|Publication number||US3935943 A|
|Application number||US 05/466,731|
|Publication date||Feb 3, 1976|
|Filing date||May 3, 1974|
|Priority date||May 3, 1974|
|Also published as||CA1024955A, CA1024955A1, DE2519345A1|
|Publication number||05466731, 466731, US 3935943 A, US 3935943A, US-A-3935943, US3935943 A, US3935943A|
|Inventors||Melvin H. Meyer, James L. Vickers, Edmund A. Waycie, Gerald Weitzel|
|Original Assignee||Stone Container Corporation|
|Export Citation||BiBTeX, EndNote, RefMan|
|Patent Citations (3), Referenced by (17), Classifications (17)|
|External Links: USPTO, USPTO Assignment, Espacenet|
The subject matter of this application is related to subject matter disclosed in co-pending patent application, Ser. No. 285,211 filed Aug. 31, 1972 for the invention entitled "METHOD FOR FORMING A PACKAGE" and co-pending Pat. application Ser. No. 446,124 filed Feb. 27, 1974, for the invention entitled "PACKAGING MACHINE USING TWO BLANK CARTON SYSTEM." These patent applications are owned by the same assignee.
This invention relates to a novel sealed carton assembled from a pair of sheet members of substantially different physical character, the carton being of the type formed from a two-piece blank system as disclosed generally in said Pat. application Ser. No. 285,211, filed Aug. 31, 1972 and in U.S. Pat. No. 3,622,063.
U.S. Pat. No. 3,622,063 discloses a sealed carton of the general type with which this invention is concerned formed of two pre-cut blanks of double-faced corrugated paperboard material. U.S. Pat. No. 3,704,823 discloses a carton made from a single blank of double-faced corrugated paperboard having a crate-like shape, the top and ends thereof being open and having overlapping flanges to strengthen and rigidify the carton.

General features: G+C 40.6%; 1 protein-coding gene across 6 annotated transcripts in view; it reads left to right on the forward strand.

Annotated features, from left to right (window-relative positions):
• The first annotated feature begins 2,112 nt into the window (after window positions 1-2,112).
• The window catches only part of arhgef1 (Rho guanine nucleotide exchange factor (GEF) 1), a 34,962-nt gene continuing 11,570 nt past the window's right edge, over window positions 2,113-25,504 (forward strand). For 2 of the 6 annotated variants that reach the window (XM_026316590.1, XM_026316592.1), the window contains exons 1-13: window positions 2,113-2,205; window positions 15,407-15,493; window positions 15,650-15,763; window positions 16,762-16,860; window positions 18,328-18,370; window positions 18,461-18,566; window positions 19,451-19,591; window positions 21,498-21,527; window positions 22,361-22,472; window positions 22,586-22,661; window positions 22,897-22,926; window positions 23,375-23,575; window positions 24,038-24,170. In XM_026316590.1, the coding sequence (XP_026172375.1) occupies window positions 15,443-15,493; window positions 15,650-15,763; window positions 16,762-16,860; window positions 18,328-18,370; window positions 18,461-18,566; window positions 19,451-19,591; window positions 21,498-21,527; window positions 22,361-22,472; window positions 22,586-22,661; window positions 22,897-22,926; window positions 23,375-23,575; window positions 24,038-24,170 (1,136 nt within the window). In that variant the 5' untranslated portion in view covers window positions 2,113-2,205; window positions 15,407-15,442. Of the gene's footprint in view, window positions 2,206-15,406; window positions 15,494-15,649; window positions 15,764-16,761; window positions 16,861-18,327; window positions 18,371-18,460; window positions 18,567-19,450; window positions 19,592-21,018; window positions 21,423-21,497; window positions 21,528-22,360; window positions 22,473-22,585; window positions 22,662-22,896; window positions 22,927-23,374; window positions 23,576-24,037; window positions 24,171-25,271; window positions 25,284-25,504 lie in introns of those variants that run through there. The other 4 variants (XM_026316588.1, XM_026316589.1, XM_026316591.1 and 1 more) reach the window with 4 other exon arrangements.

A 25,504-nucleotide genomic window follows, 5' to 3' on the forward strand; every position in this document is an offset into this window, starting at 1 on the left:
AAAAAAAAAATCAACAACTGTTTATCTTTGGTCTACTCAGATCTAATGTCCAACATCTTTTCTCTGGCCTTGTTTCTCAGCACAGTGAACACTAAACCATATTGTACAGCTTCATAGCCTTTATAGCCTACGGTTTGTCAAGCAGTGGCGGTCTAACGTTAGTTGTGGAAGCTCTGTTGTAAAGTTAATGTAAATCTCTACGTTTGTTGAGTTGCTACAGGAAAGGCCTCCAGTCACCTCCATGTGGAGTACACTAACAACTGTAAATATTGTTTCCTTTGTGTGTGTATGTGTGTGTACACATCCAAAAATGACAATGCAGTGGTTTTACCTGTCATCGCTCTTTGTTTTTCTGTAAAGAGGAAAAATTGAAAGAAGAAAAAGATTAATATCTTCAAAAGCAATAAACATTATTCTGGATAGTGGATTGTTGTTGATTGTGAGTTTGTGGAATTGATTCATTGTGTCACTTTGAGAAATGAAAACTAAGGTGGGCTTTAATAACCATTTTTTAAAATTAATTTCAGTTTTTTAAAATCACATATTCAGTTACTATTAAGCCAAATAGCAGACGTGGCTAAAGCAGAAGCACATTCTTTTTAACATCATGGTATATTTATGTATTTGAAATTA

The carton system embodying this invention differs from the heretofore mentioned prior art. Said system utilizes only one blank made of corrugated paperboard and a cover member of lightweight, flexible sheet material substituted for the second blank of corrugated paperboard taught by the prior art. With this construction, a carton which is significantly reduced in weight and cost is obtained which provides unusual and unexpected strength and protection for lading sealed therein. Said carton system contemplates also the feasibility of using cover sheet materials of different character, such as kraft paper or transparent or translucent plastic which would enable a display carton to be realized within the purview of the invention, all without sacrificing desirable strength for shipping, storage and stacking purposes.